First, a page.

Chronic pain and substance use disorders: Neuroethical issues and | 12942
Journal of Psychology & Psychotherapy

Journal of Psychology & Psychotherapy
Open Access

ISSN: 2161-0487

+44 1478 350008

Chronic pain and substance use disorders: Neuroethical issues and directions in assessment and care

30th World Summit on Psychology, Psychiatry and Psychotherapy & 7th International Conference on Addictive Disorders, Addiction Medicine and Pharmaceuticals & Annual Summit on Pain Management - Opioids Drugs

September 19-20, 2018 | San Diego, USA

James Giordano

Georgetown University Medical Center, USA

Keynote: J Psychol Psychother

Abstract :

The DSM-5 is frequently used, either alone or in combination with the ICD, to categorize psychiatric disorders, and in so doing, establish better criteria from which to plan and execute clinical care. Clarifying diagnostic terms is vital to standardize what they signify, and this may be even more important when considering the dual-diagnoses and the care comorbidity may require. In this lecture, I will address practical ethical-legal issues and concerns generated by a dual diagnosis of chronic pain and substance-use/addictive disorder. Specifically, I will describe how diagnostic labels �?? and particularly those related to mental illness- can be stigmatizing, and may evoke medical, legal and social biases that affect the ways that patients are regarded and treated. I will explicate the complexities of these disorders apropos the current opioid crisis and argue that diagnosis demands action. I will posit that the philosophy of medicine defines a moral obligation to develop improved assessment and care of those who are burdened by both chronic pain and substance use/addictive disorders. Toward these ends, I will propose ways that newly developing neurotechnologies, such as types of genetic assays, neuroimaging, novel pharmaceutical preparations, and non-invasive and deep brain stimulation could �?? and should �?? be engaged to improve the focus, scope, safety, effectiveness �?? and efficiency �?? of care. As well, I will describe how the realization of any such effort will require the conjoint participation of economic and administrative infrastructures of medicine, as well as the development of supportive guidelines, policies, and law(s).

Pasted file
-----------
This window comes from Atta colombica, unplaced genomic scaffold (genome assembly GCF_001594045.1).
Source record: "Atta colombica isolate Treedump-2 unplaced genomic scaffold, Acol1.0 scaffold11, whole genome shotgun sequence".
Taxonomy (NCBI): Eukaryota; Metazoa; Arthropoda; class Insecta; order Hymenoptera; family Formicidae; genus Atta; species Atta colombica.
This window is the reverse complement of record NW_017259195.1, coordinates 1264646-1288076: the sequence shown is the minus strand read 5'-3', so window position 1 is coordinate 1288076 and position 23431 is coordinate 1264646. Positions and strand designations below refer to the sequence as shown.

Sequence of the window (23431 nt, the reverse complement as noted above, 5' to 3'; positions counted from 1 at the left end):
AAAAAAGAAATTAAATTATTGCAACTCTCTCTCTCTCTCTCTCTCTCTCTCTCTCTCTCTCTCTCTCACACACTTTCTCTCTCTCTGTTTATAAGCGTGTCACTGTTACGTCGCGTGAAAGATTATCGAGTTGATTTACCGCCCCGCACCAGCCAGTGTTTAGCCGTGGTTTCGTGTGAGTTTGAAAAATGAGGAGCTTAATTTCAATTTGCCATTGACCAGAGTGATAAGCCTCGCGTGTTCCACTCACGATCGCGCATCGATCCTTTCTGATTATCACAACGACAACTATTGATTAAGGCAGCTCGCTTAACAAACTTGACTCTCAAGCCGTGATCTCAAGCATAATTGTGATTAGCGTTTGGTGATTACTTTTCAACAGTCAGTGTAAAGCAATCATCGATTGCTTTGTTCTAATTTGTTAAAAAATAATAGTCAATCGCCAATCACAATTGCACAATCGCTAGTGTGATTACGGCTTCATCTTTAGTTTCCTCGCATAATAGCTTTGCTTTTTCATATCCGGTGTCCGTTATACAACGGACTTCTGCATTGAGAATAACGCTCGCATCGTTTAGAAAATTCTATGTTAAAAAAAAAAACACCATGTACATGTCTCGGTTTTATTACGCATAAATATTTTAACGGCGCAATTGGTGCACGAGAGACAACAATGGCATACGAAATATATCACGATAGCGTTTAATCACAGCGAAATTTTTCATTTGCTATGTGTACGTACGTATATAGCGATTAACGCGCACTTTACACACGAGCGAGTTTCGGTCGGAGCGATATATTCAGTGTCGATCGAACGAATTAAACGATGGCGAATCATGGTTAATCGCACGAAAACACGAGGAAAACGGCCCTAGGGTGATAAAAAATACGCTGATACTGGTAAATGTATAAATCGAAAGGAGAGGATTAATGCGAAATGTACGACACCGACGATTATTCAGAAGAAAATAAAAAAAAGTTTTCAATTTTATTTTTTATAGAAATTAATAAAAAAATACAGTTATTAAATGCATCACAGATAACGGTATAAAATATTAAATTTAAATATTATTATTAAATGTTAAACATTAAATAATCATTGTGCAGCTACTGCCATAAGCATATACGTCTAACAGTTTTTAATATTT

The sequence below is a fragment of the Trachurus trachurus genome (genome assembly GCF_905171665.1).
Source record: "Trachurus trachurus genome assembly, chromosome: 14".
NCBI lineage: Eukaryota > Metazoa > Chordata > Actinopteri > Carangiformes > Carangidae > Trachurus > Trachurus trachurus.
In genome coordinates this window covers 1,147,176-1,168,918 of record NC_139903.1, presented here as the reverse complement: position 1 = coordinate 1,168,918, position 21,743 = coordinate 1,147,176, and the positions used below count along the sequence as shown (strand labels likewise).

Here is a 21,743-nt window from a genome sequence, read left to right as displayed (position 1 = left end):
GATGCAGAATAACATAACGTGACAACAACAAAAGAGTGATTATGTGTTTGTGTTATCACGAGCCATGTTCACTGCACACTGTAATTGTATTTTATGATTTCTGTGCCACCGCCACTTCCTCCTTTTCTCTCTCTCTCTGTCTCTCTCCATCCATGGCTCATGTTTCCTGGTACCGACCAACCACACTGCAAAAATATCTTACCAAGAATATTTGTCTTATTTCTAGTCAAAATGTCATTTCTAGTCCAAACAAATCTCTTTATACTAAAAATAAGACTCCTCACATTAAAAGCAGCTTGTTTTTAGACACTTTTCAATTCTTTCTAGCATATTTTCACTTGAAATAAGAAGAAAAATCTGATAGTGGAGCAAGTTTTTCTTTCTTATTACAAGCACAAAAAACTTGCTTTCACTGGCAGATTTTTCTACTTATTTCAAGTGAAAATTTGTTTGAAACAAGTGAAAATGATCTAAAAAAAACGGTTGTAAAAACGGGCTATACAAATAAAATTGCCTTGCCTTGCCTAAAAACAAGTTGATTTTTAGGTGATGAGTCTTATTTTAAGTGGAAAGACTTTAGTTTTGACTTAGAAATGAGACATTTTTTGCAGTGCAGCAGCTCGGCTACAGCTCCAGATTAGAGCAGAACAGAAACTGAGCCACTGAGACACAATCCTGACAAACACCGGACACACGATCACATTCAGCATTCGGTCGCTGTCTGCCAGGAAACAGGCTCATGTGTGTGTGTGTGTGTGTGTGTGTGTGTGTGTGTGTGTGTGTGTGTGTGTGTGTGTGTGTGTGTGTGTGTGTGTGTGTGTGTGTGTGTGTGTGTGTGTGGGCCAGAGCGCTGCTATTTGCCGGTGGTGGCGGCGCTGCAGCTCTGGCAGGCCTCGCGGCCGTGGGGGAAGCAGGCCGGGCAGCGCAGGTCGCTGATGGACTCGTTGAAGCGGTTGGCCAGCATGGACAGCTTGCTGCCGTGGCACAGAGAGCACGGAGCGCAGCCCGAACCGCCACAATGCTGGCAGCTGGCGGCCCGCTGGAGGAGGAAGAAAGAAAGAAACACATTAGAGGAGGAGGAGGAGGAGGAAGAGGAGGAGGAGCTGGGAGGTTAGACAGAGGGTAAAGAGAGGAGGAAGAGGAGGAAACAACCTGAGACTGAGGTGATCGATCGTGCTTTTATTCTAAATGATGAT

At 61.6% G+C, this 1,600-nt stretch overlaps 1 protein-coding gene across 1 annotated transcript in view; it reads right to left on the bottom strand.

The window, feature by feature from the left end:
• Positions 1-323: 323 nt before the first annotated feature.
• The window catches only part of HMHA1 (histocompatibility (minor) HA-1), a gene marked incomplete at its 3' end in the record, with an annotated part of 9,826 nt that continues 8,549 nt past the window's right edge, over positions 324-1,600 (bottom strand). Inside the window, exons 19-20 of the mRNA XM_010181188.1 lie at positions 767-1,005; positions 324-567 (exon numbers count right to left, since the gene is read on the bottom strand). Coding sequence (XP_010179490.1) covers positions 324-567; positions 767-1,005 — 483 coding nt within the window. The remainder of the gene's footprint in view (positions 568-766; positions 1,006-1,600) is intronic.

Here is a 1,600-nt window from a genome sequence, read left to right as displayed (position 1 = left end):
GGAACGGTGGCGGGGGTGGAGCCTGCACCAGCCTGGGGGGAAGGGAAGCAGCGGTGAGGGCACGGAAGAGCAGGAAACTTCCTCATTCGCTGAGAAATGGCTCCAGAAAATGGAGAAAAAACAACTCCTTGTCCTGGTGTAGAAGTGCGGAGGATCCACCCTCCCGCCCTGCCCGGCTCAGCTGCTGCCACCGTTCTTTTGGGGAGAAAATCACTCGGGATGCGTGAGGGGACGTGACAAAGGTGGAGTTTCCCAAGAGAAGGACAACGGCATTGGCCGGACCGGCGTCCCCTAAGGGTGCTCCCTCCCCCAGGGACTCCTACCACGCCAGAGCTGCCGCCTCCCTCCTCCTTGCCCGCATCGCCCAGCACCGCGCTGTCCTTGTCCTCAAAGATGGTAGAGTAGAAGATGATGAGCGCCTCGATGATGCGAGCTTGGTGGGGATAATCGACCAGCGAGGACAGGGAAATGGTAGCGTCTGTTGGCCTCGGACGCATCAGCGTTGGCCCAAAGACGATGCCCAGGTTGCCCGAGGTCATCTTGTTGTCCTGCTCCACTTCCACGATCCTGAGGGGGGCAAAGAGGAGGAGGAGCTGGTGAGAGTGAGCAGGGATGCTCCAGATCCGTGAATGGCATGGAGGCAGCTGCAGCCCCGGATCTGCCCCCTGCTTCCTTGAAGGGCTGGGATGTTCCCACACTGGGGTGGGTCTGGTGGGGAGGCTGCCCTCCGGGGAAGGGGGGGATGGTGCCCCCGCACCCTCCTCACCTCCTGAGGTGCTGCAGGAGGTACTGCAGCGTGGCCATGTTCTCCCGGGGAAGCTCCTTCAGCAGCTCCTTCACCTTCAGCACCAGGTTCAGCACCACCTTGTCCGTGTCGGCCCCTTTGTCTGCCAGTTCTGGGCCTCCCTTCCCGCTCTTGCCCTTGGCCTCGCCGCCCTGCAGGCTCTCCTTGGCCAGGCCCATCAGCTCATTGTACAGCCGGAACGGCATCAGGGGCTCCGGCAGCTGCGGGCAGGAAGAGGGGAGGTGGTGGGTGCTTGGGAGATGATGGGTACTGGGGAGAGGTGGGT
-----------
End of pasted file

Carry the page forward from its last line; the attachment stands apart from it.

Biography :

James Giordano PhD is Professor in the Departments of Neurology and Biochemistry, and Chief of the Neuroethics Studies Program of Georgetown University Medical Center, Washington, DC, USA; and is a Senior Research Fellow of the European Union Human Brain Project. His ongoing work focuses upon mechanisms, diagnosis and treatment of neuropsychiatric spectrum disorders, and neuroethics-legal issues fostered by the use of emerging neurotechnologies in research and clinical care. The author of over 275 publications, his recent books include Pain: Mind, Meaning and Medicine; and Neurotechnology: Premises, Potential, and Problems. In recognition of his achievements, he was elected to the European Academy of Science and Arts, the Dana Alliance of Brain Initiatives, and the Royal Society of Medicine.